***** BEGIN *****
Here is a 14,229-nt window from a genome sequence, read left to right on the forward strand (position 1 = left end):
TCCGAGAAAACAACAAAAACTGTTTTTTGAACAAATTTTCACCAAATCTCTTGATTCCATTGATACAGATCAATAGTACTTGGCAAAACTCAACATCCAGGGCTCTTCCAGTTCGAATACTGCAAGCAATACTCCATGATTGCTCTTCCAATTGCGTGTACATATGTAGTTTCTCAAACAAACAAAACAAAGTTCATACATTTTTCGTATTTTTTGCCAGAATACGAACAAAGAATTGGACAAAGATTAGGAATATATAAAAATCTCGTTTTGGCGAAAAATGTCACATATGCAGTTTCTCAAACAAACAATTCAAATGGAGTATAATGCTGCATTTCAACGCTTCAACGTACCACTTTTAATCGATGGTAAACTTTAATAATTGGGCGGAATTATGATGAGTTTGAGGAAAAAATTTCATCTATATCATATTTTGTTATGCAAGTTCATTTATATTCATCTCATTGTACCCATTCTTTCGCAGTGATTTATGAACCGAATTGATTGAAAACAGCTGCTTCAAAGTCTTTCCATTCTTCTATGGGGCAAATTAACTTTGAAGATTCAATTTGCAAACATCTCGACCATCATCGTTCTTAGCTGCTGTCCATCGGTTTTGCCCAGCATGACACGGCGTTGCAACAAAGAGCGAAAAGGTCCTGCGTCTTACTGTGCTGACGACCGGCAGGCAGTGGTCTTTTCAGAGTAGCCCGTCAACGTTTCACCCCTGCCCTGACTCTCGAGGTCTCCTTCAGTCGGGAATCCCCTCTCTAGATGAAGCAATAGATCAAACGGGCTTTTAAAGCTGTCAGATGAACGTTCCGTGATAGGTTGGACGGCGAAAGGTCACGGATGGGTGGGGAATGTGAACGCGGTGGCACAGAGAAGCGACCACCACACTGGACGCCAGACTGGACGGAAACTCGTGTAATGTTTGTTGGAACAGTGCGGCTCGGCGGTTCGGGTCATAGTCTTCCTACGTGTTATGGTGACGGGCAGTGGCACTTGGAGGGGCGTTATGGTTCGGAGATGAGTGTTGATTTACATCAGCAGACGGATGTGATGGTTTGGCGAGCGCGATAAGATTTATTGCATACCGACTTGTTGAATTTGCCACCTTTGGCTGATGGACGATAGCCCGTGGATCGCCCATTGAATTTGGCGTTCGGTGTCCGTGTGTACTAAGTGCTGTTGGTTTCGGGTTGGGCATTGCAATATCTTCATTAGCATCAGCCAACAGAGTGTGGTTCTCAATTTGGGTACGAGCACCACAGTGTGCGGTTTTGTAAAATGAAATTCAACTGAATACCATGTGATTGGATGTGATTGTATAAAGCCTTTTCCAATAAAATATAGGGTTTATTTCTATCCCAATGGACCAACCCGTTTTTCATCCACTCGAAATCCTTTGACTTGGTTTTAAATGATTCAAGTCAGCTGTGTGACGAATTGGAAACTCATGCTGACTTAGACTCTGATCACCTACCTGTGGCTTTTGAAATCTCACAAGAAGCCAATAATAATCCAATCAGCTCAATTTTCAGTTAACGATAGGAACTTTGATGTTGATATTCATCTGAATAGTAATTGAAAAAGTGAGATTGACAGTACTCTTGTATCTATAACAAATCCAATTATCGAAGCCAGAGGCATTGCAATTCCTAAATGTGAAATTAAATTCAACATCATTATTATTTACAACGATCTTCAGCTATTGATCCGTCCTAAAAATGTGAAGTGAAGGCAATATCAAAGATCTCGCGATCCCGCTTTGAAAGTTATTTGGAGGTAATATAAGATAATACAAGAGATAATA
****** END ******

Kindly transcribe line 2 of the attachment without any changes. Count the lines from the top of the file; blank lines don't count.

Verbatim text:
TCCGAGAAAACAACAAAAACTGTTTTTTGAACAAATTTTCACCAAATCTCTTGATTCCATTGATACAGATCAATAGTACTTGGCAAAACTCAACATCCAGGGCTCTTCCAGTTCGAATACTGCAAGCAATACTCCATGATTGCTCTTCCAATTGCGTGTACATATGTAGTTTCTCAAACAAACAAAACAAAGTTCATACATTTTTCGTATTTTTTGCCAGAATACGAACAAAGAATTGGACAAAGATTAGGAATATATAAAAATCTCGTTTTGGCGAAAAATGTCACATATGCAGTTTCTCAAACAAACAATTCAAATGGAGTATAATGCTGCATTTCAACGCTTCAACGTACCACTTTTAATCGATGGTAAACTTTAATAATTGGGCGGAATTATGATGAGTTTGAGGAAAAAATTTCATCTATATCATATTTTGTTATGCAAGTTCATTTATATTCATCTCATTGTACCCATTCTTTCGCAGTGATTTATGAACCGAATTGATTGAAAACAGCTGCTTCAAAGTCTTTCCATTCTTCTATGGGGCAAATTAACTTTGAAGATTCAATTTGCAAACATCTCGACCATCATCGTTCTTAGCTGCTGTCCATCGGTTTTGCCCAGCATGACACGGCGTTGCAACAAAGAGCGAAAAGGTCCTGCGTCTTACTGTGCTGACGACCGGCAGGCAGTGGTCTTTTCAGAGTAGCCCGTCAACGTTTCACCCCTGCCCTGACTCTCGAGGTCTCCTTCAGTCGGGAATCCCCTCTCTAGATGAAGCAATAGATCAAACGGGCTTTTAAAGCTGTCAGATGAACGTTCCGTGATAGGTTGGACGGCGAAAGGTCACGGATGGGTGGGGAATGTGAACGCGGTGGCACAGAGAAGCGACCACCACACTGGACGCCAGACTGGACGGAAACTCGTGTAATGTTTGTTGGAACAGTGCGGCTCGGCGGTTCGGGTCATAGTCTTCCTACGTGTTATGGTGACGGGCAGTGGCACTTGGAGGGGCGTTATGGTTCGGAGATGAGTGTTGATTTACATCAGCAGACGGATGTGATGGTTTGGCGAGCGCGATAAGATTTATTGCATACCGACTTGTTGAATTTGCCACCTTTGGCTGATGGACGATAGCCCGTGGATCGCCCATTGAATTTGGCGTTCGGTGTCCGTGTGTACTAAGTGCTGTTGGTTTCGGGTTGGGCATTGCAATATCTTCATTAGCATCAGCCAACAGAGTGTGGTTCTCAATTTGGGTACGAGCACCACAGTGTGCGGTTTTGTAAAATGAAATTCAACTGAATACCATGTGATTGGATGTGATTGTATAAAGCCTTTTCCAATAAAATATAGGGTTTATTTCTATCCCAATGGACCAACCCGTTTTTCATCCACTCGAAATCCTTTGACTTGGTTTTAAATGATTCAAGTCAGCTGTGTGACGAATTGGAAACTCATGCTGACTTAGACTCTGATCACCTACCTGTGGCTTTTGAAATCTCACAAGAAGCCAATAATAATCCAATCAGCTCAATTTTCAGTTAACGATAGGAACTTTGATGTTGATATTCATCTGAATAGTAATTGAAAAAGTGAGATTGACAGTACTCTTGTATCTATAACAAATCCAATTATCGAAGCCAGAGGCATTGCAATTCCTAAATGTGAAATTAAATTCAACATCATTATTATTTACAACGATCTTCAGCTATTGATCCGTCCTAAAAATGTGAAGTGAAGGCAATATCAAAGATCTCGCGATCCCGCTTTGAAAGTTATTTGGAGGTAATATAAGATAATACAAGAGATAATA